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First visit (Agnes)

Posted by markdohle , 28 September 2012 · 285 views

First visit (Agnes)

Agnes gave me directions to her apartment in Decatur; a town right outside Atlanta. I had some trouble finding her address because few of the buildings in that town seem to want to place numbers on their facades. She lives in a building that is set up to help take care of the elderly. Assisted living they call it, but in order to live there you have to be more or less independent. The building has seen better days, yet it gives the residents a safe place to live. Agnes seemed to one the younger ones there, she being only 63 years old. When I got out of the elevator on her floor, the first thing I saw was an area set aside for communal computers, four in all. An old man was seated in front of one of them; he seemed about 80 or so. I said good morning and he returned the greeting and we did a bit of small talk. Then I proceeded to Agnes’s apartment.

Her living quarters were small, but good for someone who lives alone. There was a kitchen on the right as I walked in. On the left a bathroom and across from that a bed room that was larger than the living room. When I first saw her, I was shocked for it has been at least a year since I have seen her. She looked weak and a little shaky. On the way to see her she asked for an ‘Egg McMuffin” from McDonald’s and a large iced coffee with two squirts of Hazelnut. I also brought her some extra ones and put them in the refrigerator. She has a small cat that lives with her, young, less than a year old. So we sat and talked for a bit. I brought the Eucharist and asked if she would like it now or later just before I left. Since she is very ill she is not bound by any kind of fast. She wanted it first so we prayed a bit and I gave it to her. God comes to us in the most humble intimate ways, for me the Eucharist brings that out in a profound way.

So we ate and I actually found the breakfast sandwich very good and could understand why Agnes liked them so much. She was able to only eat one, her appetite is diminishing rapidly and she has begun to lose weight. I was not worried, because the apartment looked unkempt, for she was never a good housekeeper. What concerned me was how it looked confused. Things scattered around with no order whatsoever. I asked her to show me her ‘Hospice medicines’. “They are in my bedroom” she told me. So I went in but could not find them. She had a concentrator near her bed but it was not set up which caused me some unease as well. I finally found her hospice meds in a corner by the head of her bed pushed up against the wall. There was no way she could have retrieved them herself. So we sat down and looked them over. There were meds for her eyes, some white pills in two different plastic envelopes. One was for anxiety and the other for nausea. There were also some suppositories that she could use for anxiety, which she told me she would not be able to use. There was also some ‘Morphine’ in liquid form, which she could use if needed for pain. I think the hospice nurse talked with her about the meds, but Agnes did not seem to remember. Again if she took too much it could confuse her even more and participate a fall. I showed her how much Morphine she needed to put in the dropper if it was needed. She was having some trouble breathing so I asked her if she would like to try some, since it was prescribed to relieve any breathing difficulty. She said yes and I gave it to her under her tongue. The white pills worried me because of her confusion, though it was not severe. The Ativan was the smaller pill and was for anxiety; the larger ones were for nausea. So I tried to tell her the importance of always reading the label before taking anything. As we talked I became more and more concerned and told her about my worries about her safety living there by herself. I asked her if I could call her hospice nurse and she said yes. So I made a note to myself to call the Nurse on my way home.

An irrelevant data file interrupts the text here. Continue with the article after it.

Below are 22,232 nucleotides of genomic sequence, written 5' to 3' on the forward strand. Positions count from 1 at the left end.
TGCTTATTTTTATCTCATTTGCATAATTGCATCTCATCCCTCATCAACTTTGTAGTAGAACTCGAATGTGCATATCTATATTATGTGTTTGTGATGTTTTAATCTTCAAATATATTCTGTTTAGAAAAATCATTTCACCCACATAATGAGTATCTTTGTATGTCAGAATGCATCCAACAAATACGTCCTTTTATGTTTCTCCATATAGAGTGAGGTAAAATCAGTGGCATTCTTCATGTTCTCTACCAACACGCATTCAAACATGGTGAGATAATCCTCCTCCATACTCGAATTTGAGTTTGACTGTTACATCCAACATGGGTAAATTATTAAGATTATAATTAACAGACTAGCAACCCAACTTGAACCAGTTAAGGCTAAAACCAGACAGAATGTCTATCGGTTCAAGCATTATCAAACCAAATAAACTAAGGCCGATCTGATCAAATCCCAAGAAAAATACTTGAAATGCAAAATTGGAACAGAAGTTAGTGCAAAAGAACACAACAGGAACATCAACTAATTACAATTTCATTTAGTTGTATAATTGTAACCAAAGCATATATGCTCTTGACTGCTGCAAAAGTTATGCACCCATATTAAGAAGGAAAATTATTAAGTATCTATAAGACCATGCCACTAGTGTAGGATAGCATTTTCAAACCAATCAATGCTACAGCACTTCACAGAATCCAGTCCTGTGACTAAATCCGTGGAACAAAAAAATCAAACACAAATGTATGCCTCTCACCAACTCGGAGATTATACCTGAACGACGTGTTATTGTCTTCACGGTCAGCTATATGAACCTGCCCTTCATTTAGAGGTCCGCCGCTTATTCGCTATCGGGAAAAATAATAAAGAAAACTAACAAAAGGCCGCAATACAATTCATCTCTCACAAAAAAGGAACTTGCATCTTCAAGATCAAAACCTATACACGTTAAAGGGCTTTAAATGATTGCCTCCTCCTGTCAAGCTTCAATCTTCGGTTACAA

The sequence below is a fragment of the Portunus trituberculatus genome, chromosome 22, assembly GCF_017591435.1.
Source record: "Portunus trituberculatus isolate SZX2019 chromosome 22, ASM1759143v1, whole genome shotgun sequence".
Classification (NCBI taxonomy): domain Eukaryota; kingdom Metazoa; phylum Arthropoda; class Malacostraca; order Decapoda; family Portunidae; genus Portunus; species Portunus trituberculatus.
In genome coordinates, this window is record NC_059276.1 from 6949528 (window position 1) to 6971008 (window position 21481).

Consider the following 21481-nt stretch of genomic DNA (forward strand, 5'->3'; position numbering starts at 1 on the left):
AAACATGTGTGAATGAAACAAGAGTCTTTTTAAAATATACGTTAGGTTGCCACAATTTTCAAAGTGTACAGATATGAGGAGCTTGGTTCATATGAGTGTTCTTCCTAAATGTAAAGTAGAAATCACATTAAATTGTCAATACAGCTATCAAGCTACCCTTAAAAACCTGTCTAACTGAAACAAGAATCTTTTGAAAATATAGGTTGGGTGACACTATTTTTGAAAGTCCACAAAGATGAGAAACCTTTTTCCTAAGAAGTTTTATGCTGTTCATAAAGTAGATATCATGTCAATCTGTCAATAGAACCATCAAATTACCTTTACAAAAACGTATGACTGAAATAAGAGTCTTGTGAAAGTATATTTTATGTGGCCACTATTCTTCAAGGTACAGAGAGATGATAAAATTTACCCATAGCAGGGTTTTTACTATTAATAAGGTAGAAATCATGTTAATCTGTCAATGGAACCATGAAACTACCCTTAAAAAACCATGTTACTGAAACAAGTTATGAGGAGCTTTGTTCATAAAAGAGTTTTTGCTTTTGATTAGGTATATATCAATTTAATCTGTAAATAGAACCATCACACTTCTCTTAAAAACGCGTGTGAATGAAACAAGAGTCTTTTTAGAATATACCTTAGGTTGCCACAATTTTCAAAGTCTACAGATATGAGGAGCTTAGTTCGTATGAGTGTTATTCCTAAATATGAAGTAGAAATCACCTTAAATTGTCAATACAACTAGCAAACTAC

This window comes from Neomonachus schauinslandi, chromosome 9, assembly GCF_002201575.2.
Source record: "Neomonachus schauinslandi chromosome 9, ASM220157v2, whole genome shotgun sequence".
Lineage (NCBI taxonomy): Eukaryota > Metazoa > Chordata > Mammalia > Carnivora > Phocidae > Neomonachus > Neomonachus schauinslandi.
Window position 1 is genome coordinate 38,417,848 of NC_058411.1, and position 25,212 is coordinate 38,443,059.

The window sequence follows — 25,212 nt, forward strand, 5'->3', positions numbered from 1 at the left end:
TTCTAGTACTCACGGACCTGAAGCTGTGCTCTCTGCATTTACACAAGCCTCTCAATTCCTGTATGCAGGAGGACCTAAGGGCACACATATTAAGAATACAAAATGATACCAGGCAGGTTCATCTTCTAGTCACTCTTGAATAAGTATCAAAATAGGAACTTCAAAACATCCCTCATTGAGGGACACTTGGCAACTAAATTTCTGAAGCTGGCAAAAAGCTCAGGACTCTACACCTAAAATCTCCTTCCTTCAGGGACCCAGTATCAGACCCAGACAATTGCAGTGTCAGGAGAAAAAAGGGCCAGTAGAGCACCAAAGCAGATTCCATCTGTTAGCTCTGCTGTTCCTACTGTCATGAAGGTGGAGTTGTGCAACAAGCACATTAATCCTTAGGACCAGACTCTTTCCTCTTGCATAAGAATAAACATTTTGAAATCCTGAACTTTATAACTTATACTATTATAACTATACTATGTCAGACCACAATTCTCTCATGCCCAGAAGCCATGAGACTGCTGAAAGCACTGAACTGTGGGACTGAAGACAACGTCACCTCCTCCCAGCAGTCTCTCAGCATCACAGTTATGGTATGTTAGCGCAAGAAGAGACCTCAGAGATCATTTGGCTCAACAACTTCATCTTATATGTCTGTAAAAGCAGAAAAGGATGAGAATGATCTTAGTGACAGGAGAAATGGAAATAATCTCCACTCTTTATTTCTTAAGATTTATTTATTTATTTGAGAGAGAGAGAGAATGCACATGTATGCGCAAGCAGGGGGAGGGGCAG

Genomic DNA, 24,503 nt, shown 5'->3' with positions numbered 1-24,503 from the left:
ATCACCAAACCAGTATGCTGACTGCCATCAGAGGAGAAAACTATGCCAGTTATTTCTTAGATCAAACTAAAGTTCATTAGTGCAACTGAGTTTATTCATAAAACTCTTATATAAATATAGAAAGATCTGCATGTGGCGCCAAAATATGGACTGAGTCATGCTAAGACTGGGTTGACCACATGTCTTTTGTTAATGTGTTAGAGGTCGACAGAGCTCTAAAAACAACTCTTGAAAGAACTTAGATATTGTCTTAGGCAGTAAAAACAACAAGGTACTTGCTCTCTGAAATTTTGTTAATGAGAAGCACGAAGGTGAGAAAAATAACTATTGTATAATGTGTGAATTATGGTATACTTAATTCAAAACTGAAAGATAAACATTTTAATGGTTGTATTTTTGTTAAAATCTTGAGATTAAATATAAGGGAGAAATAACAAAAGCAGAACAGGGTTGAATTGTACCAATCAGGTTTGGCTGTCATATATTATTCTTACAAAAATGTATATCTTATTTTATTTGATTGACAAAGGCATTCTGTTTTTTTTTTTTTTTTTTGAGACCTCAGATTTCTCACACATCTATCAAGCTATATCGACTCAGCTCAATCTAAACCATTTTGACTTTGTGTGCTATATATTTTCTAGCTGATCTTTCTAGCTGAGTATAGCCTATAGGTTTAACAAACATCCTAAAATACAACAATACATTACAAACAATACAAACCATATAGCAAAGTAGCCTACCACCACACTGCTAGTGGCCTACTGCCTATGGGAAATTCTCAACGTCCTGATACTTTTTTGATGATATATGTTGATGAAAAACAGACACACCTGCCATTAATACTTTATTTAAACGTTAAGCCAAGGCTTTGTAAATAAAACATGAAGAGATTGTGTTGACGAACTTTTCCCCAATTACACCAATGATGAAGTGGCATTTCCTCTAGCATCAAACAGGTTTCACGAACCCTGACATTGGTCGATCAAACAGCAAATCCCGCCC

We talked about her going into hospice and I made the point that she needed to call her nurse if she started to have any kind of serious difficulty. Not sure she really understood what I was driving at. So I did not push it. She cried some and we talked. I told her that I would try to be there for her when she passed, though if in the interim she found someone else to please feel free to let me know. I wanted what was best for her. She was in charge and was the one to make choices in how and with whom she wanted to make this journey with her. I don’t want her to think she owes me anything at all. I did ask her if I could contact her daughter after she passed. She was open to that but was too afraid of more rejection if she tried to reach her while she was alive. So I did not push any of that. I asked her is she loved her daughter and she said yes. When I contacted her daughter I told Agnes, I would tell her that she was loved by her mother. She agreed and seemed happy about that.

It was soon time to go and I really felt bad about her still being her apartment all alone. So we gave each other a big hug, I told her that I loved her and would not abandon her no matter what. She again cried. “Agnes I said; close your eyes, and believe that my arms are the arms of Jesus holding you. That you are loved and cherished more than you know”. Then I said, also the arms of Jesus are holding me, she laughed a little at that. So I left with a heavy heart. The man was still at the computer, I think he was just lonely and lived by himself in his small apartment like Agnes. He asked me how she was doing and I said that she would most likely move into Hospice soon. He nodded his head like this has happened many times before.